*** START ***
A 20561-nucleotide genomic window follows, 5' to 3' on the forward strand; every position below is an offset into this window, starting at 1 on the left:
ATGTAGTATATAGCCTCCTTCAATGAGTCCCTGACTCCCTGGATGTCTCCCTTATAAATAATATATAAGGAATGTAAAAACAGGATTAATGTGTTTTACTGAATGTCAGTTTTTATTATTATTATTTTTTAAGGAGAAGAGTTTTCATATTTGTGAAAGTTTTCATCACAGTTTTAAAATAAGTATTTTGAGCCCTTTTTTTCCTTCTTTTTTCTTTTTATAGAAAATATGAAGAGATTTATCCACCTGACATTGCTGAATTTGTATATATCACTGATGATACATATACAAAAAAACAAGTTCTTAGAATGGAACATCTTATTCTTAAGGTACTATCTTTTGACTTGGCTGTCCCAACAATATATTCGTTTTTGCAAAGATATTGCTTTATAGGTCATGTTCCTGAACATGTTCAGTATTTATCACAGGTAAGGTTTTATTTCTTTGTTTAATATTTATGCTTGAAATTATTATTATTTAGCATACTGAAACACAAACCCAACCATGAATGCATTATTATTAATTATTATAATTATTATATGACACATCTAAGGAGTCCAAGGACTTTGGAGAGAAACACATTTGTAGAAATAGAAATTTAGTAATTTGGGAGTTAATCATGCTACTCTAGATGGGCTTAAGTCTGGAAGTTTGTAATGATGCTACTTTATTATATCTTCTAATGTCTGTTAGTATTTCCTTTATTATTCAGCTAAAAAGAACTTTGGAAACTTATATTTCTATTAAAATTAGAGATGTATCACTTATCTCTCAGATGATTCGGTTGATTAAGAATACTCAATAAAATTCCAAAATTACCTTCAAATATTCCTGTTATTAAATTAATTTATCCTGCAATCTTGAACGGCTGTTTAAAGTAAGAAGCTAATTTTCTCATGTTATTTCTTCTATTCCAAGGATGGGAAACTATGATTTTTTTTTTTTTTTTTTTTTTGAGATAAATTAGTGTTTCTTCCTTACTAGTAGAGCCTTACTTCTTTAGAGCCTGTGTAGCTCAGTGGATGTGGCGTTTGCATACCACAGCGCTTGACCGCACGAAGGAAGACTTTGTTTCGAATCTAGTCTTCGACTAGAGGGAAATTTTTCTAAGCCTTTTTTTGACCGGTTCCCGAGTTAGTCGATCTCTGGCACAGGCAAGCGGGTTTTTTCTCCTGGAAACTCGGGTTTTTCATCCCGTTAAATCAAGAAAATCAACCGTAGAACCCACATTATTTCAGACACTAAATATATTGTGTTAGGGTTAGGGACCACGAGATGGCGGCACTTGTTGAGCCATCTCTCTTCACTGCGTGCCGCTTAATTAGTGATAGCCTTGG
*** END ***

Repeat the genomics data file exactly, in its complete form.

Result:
A 20561-nucleotide genomic window follows, 5' to 3' on the forward strand; every position below is an offset into this window, starting at 1 on the left:
ATGTAGTATATAGCCTCCTTCAATGAGTCCCTGACTCCCTGGATGTCTCCCTTATAAATAATATATAAGGAATGTAAAAACAGGATTAATGTGTTTTACTGAATGTCAGTTTTTATTATTATTATTTTTTAAGGAGAAGAGTTTTCATATTTGTGAAAGTTTTCATCACAGTTTTAAAATAAGTATTTTGAGCCCTTTTTTTCCTTCTTTTTTCTTTTTATAGAAAATATGAAGAGATTTATCCACCTGACATTGCTGAATTTGTATATATCACTGATGATACATATACAAAAAAACAAGTTCTTAGAATGGAACATCTTATTCTTAAGGTACTATCTTTTGACTTGGCTGTCCCAACAATATATTCGTTTTTGCAAAGATATTGCTTTATAGGTCATGTTCCTGAACATGTTCAGTATTTATCACAGGTAAGGTTTTATTTCTTTGTTTAATATTTATGCTTGAAATTATTATTATTTAGCATACTGAAACACAAACCCAACCATGAATGCATTATTATTAATTATTATAATTATTATATGACACATCTAAGGAGTCCAAGGACTTTGGAGAGAAACACATTTGTAGAAATAGAAATTTAGTAATTTGGGAGTTAATCATGCTACTCTAGATGGGCTTAAGTCTGGAAGTTTGTAATGATGCTACTTTATTATATCTTCTAATGTCTGTTAGTATTTCCTTTATTATTCAGCTAAAAAGAACTTTGGAAACTTATATTTCTATTAAAATTAGAGATGTATCACTTATCTCTCAGATGATTCGGTTGATTAAGAATACTCAATAAAATTCCAAAATTACCTTCAAATATTCCTGTTATTAAATTAATTTATCCTGCAATCTTGAACGGCTGTTTAAAGTAAGAAGCTAATTTTCTCATGTTATTTCTTCTATTCCAAGGATGGGAAACTATGATTTTTTTTTTTTTTTTTTTTTTGAGATAAATTAGTGTTTCTTCCTTACTAGTAGAGCCTTACTTCTTTAGAGCCTGTGTAGCTCAGTGGATGTGGCGTTTGCATACCACAGCGCTTGACCGCACGAAGGAAGACTTTGTTTCGAATCTAGTCTTCGACTAGAGGGAAATTTTTCTAAGCCTTTTTTTGACCGGTTCCCGAGTTAGTCGATCTCTGGCACAGGCAAGCGGGTTTTTTCTCCTGGAAACTCGGGTTTTTCATCCCGTTAAATCAAGAAAATCAACCGTAGAACCCACATTATTTCAGACACTAAATATATTGTGTTAGGGTTAGGGACCACGAGATGGCGGCACTTGTTGAGCCATCTCTCTTCACTGCGTGCCGCTTAATTAGTGATAGCCTTGG